Archive for November, 2009

Jumping train tracks and surviving… Does that mean Russian Fate is smiling on us?

November 28th, 2009

suzdal-sunsetShort preamble: Sorry this blog is so late! It’s sat around for over a week; however, life has intervened. Between the internet not working (do I love you Russia, why yes), and sadly having to move host families, it’s just been impossible to post. So I apologize and there will be another post next week! Hope you all had a great Turkey Day (ours included carrot soufflé, grilled cheese, and eggplant parmesan), until next week!

I’d like to start out with a shout out to Stephanie and Olga, whom I spent a fantastic weekend with in Moscow. And what a weekend it was…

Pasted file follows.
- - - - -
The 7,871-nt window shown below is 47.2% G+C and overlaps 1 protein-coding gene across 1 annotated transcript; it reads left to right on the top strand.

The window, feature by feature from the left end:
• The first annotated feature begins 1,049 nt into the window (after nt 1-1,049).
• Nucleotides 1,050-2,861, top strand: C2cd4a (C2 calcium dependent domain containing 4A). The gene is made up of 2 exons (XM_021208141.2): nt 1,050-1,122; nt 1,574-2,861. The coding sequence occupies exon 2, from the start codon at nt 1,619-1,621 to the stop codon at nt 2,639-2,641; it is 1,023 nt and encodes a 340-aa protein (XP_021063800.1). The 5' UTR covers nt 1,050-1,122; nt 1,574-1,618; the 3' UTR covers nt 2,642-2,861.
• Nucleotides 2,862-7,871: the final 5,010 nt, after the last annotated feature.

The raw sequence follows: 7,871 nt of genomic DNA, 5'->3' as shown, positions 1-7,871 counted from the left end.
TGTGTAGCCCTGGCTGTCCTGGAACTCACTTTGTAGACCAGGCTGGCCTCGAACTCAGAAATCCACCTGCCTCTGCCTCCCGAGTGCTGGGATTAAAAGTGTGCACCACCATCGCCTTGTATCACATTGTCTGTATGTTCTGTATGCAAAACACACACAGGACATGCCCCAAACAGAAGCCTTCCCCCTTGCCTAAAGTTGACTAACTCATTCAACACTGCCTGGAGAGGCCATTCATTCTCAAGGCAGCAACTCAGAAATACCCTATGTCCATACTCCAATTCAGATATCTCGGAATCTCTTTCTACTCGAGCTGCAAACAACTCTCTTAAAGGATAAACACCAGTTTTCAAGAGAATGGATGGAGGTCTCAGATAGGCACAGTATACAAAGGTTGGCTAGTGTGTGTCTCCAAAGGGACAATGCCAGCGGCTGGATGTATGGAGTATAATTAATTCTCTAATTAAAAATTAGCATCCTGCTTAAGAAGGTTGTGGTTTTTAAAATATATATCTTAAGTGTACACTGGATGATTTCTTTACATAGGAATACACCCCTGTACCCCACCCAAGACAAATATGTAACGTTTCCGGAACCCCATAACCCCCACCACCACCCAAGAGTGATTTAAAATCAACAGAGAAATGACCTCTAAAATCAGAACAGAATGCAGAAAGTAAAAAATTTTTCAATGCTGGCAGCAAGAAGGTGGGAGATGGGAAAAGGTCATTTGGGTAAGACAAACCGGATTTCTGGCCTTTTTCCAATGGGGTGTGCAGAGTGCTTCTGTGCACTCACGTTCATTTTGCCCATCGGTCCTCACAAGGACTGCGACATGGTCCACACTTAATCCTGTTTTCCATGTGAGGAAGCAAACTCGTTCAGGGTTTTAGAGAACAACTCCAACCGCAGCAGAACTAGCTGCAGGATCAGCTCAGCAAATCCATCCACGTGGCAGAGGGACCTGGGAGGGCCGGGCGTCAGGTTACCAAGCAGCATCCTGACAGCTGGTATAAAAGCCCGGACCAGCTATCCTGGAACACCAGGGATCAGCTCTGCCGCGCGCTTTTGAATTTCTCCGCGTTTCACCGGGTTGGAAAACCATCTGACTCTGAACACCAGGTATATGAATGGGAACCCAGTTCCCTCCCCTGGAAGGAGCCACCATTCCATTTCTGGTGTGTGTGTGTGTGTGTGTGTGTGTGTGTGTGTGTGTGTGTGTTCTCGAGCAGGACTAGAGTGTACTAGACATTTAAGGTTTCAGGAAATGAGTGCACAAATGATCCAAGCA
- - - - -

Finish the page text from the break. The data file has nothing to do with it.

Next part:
I have a friend who was just awarded a Pickering Fellowship, so the government is paying for her school and giving her a job as a Foreign Services Officer (I honestly couldn’t think of a better person for the job). She is currently going through her security clearance, which meant she had an appointment at the Embassy in Moscow. You know, the Embassy no one can find. The poor girl spent over an hour looking for the Embassy (and of course all the phone numbers she was given did not work). Finally she managed to come upon the back of the Embassy and managed to explain to the guards (who spoke no English) that she had an appointment. God help you if you ever have to get to the Embassy in Moscow quickly (what should have been a 15 minute trip turned into over an hour).